World of Flavor
Mélange fuses diverse cuisines and wines to powerful effect.
Thursday, July 6, 2006
Allan can barely hide his conspiratorial glee. “And how is the sea bass?” he asks with a barely restrained grin.
The anticipatory arc of his eyebrows shows that he already knows the answer but, aware it’s our first time at Mélange, finds joy in hearing it affirmed: Yes, the local sea bass “small plate” ($8.50)—like the Lobster Hand Roll, Portobello Mushroom Raviolis and Stuffed Pheasant before it—is exquisite, its sauce absurdly good. Stacked into a small, stylish tower with crispy polenta, sautéed tomatoes and cilantro, the fish has perfectly moist-break-on-the-tongue texture; meanwhile, its burré blanc sauce offers an opus of subtle flavors that include a spice so light it almost feels imagined (from roasted poblano chile) and a perfect tickle of citrus (lime). With the cilantro adding another nice accent, and a foundational house-made black-bean tortilla that has no business being as good as it is, the sea bass is a perfect plate. Alex and I had it for dessert.
It is also a fitting conclusion to an evening of high-ticket French-leaning world fusion cuisine that had exquisite dish, absurdly good sauce as its theme. The celestial tastes here speak to why, even by the time we are scavenging the last drips of burré blanc from our plate, not one group in the 45-person spot has left since we arrived. Between the warm orange walls, beneath the small orange single light hangs, behind the tall glass front windows and atop the burgundy carpet of the former Favalaro’s, they’re relishing in the limited but lavish options presented by Chef-Owner David Frappiea’s ingenuitive two-panel menu. One panel holds daily specials in small and big plate sizes—like Jumbo Sea Scallops and Seared Foie Gras ($17) and Bison Short Ribs ($26), respectively; the other shows “seasonal offerings” like Shrimp and Goat Cheese in Puff Pastry (small plate: $12.50) and Filet Mignon (big plate: $28). All borrow inspiration from a range of international places, from the local coast (scallops) to Cambodia (ambrosia sauce on the ribs).
Each of the lingering parties appears to have followed the house water—which touches down in a tall glass flask with a hinged rubber cork—with a selection from the wine list that Frappiea says he’s constructed to cover an eclectic and overlooked range of international wines. This makes sense, as Mélange (“mixture” in French) promotes itself as much as “a fusion of food and wine” as a fusion between diverse cuisines. Frappiea adds that he rotates the wines by the glass—which include some two-ounce and five-ounce pours—as often as he changes his food specials: at least once a week.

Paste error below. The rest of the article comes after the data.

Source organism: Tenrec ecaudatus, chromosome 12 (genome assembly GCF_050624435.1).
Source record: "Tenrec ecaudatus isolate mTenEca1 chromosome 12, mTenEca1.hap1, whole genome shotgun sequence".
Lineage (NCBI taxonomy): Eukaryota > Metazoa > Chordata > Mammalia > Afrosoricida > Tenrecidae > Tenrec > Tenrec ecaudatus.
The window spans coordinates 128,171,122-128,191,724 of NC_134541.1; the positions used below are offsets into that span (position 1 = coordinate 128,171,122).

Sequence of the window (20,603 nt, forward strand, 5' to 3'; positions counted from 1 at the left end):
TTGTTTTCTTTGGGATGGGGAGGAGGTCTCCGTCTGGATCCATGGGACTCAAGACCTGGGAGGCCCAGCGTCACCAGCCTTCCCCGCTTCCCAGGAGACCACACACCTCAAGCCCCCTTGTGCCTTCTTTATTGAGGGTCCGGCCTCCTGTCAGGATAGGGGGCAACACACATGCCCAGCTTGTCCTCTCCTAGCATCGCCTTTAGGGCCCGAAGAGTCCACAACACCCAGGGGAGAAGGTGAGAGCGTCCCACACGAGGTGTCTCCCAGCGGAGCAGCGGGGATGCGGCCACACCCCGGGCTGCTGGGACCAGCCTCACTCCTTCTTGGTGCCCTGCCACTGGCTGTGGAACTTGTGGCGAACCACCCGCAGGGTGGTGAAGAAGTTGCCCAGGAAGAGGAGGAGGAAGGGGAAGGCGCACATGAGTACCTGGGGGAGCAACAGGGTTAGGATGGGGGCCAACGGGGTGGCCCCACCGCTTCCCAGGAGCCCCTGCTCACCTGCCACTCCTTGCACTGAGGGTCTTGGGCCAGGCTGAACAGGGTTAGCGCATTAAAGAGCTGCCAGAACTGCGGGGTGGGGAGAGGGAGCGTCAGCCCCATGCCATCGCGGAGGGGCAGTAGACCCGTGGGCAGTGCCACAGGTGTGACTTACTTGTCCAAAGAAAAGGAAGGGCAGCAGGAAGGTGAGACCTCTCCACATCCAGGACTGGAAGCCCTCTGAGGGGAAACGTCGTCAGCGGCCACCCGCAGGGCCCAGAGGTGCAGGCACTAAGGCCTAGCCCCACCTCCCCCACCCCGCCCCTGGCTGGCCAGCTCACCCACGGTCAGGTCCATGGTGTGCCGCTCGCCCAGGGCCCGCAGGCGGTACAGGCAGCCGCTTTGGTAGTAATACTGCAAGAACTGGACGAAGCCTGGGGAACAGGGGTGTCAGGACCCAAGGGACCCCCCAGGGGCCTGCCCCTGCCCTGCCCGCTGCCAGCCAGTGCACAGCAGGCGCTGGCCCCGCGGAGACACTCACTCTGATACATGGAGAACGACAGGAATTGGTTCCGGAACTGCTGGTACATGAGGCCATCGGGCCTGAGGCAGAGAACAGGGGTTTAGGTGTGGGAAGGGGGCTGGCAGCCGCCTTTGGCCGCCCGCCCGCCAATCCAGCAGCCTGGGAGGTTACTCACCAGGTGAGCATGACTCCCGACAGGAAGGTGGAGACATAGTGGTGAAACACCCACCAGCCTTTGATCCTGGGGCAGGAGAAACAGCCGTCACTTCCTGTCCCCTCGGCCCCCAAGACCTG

Alex and I decided to share a flight of French whites to go with the Maine Lobster Hand Roll ($12.50) and the Portobello Mushroom Ravioli ($6.50) small plates with which we started. French Whites is one of four daily wine flights which today include “Rosé” ($12), Santa Cruz’s Bonny Doon ($17) and Italian Varietals ($22). Each flight arrives tableside ferried in a cast iron three-glass carrier with a paper placemat organizational guide.
The caramely 2004 Domaine Serge Laloue Sancere proved excellent alone but the slightly citrusy-sweet 2003 Chateau Laboure-Roi Bourgone Blanc went best with the lobster roll (the Domaine Cocoret Chablis, 1er Cru, completed the grouping), a genius treat that just about made us cross-eyed with the quality of its cognac crème sauce and silky paper-thin crêpe wrap.
The three triangular raviolis’ packaging, a translucent glass-noodle-like shell, was as tasty and creative as the crêpe. Inside hid morsels of meaty portabella accented by Madeira wine that mated seamlessly with another epic complexity of a sauce, a roasted duck broth that rode a flicker of peanut flair and balance from the microgreens to greatness. Given the pair of dizzying sauces, the fact that our busboy or server didn’t offer us another piece of airy artisan sourdough to dip seemed vaguely inhumane.
While a rustic guitar plucked acoustic chords through the stereo and voices trickled down from the tiny bar, which sits on a raised split-level next to bigger family-style tables and the open kitchen, we decided the roast duck broth made our main course decision easier: The daily special Pheasant Breast ($24) would be less redundant than the highly-recommended Duck Two Ways (spicy egg roll and seared duck breast, $24.50).
While fleetingly anticlimactic because the flavor of the pheasant itself wasn’t as nuanced as the sea bass or raviolis, it nonetheless offered a multifaceted flavor of its own due to its stuffing of leeks, smoky bacon and wild mushrooms. And the sauce, of course, a caramelized collaboration of baby onions and pan juices, was excellent. Unsurprisingly, Allan wasn’t surprised to hear we like it.
As servers often do, he said, “Everything here is good.” At Mélange, a focused seasonal menu and the kitchen’s expertise make him right. Every server should be so lucky.
542 Lighthouse Ave., Pacific Grove • 5:30pm-close daily except Sundays • 333-0301.